Ashlie (ardaigle) wrote in 50bookchallenge,
Ashlie
ardaigle
50bookchallenge

Books 20-23

Title: An Acceptable Time
Author: Madeleine L'Engle
Themes/Topics: Religion, Fate, Mortality
I thought this a nice way to wrap up the Austin series. I would have appreciated a more active role with the characters I had grown to love, but seeing their daughter/granddaughter was nice too. It was interesting to see more space exploration but I would have figured that by fiddling in the past it would have affected the future.

Title: Founding Mothers: The Women Who Raised our Nation
Author: Cokie Roberts
Themes/Topics: Non-fiction, History
This was an interesting read because of the information it provided about the role of women in the history of the United States. From what I recall of elementary and high school education there is little mention of women. This book provided information that I didn't have, and I appreciated the knowledge. The stories of women were fascinating, especially hearing of the obstacles they had to overcome.

Even though the material was compelling, the book was a tough read, or listen, if you choose the audiobook. Cokie Roberts jumped off the page a lot with her own perspective which was entertaining, but very distracting. It was a little hard to focus with her snarky commentary popping up, but again, the material was interesting.

Title: The Blind Assassin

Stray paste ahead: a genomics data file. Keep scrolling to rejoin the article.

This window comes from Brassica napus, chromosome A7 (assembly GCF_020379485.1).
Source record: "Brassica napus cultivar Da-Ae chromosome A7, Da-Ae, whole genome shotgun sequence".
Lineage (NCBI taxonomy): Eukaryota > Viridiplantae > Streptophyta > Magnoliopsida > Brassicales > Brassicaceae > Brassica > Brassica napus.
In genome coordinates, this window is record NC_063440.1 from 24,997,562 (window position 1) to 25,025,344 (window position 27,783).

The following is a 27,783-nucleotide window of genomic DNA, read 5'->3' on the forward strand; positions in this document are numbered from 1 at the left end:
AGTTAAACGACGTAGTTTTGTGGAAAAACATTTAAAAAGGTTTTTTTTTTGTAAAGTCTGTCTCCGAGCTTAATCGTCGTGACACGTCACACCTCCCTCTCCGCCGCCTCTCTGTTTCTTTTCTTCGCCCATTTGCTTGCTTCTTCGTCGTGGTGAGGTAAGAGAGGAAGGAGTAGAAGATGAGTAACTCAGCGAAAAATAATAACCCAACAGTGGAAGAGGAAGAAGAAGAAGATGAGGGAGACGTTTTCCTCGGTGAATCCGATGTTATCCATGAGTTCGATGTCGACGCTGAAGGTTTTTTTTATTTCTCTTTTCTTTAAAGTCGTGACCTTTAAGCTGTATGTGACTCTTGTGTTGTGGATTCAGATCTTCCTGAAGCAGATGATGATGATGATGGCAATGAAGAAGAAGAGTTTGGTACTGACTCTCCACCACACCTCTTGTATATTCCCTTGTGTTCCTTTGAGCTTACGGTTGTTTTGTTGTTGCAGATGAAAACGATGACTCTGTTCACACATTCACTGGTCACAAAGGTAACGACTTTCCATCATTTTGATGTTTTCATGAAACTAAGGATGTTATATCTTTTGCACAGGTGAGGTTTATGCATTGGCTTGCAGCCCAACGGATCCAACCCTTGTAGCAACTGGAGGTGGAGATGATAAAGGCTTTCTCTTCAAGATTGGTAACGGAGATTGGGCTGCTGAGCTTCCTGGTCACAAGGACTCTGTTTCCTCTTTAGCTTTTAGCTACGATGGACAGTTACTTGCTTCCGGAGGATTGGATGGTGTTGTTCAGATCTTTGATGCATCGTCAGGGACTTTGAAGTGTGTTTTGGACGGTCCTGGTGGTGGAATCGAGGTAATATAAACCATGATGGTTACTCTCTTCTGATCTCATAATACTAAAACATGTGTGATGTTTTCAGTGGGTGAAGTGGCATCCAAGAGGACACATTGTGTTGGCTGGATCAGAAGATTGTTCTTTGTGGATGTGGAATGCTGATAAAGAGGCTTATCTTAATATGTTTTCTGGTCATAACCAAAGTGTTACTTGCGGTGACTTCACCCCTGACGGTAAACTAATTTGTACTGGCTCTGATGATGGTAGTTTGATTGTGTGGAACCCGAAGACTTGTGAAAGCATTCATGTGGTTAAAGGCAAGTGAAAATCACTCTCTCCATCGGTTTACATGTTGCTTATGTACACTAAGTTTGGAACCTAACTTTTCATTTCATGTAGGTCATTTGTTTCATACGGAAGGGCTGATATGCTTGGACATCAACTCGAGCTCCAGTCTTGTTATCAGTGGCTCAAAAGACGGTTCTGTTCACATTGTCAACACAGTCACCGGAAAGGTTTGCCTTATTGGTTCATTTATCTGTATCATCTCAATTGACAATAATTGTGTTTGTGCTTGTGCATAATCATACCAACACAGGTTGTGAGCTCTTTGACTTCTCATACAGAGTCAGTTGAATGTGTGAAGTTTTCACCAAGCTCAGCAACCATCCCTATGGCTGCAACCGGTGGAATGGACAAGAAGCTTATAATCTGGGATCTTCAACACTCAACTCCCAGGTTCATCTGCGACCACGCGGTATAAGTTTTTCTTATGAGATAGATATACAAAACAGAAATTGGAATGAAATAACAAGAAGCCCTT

Author: Margaret Atwood
Themes/Topics: Family, Regret, Legacy
Wow. Wow wow wow.

This was an outstanding novel. Margaret Atwood weaves together a book within a book that take the reader on a journey through the entire lives of two sisters, and their complicated family history. At times heartbreaking the novel is often surprising and beautifully written. Atwood really is a master of the English language.

Fantastically creative, it's the type of novel you could read time and again and rediscover new things and re-remember beautiful phrases.

Title: Outcasts United: A Refuge Team, an American Town
Author: Warren St. John
Themes/Topics: Refugees, Small-town Diversity, Soccer
read this book because it is the summer reading book for MTSU and I'm glad that they picked it. It is the story of a woman who spends her life coaching boys soccer teams with members that are refugees from all over the world. Her story is outstanding but the best thing about it is that she isn't trying to be extraordinary: she's just trying to do her best.

Beyond that, this story is about a small town in the south and the struggle of its citizens to find a place in a changing global landscape.

The novel is written by a journalist who came across the story through a friend. He has a great writing style and is a wonderful storyteller. He manages to mix the present day soccer struggles and the past history's of the boys into an engaging and educational tale.
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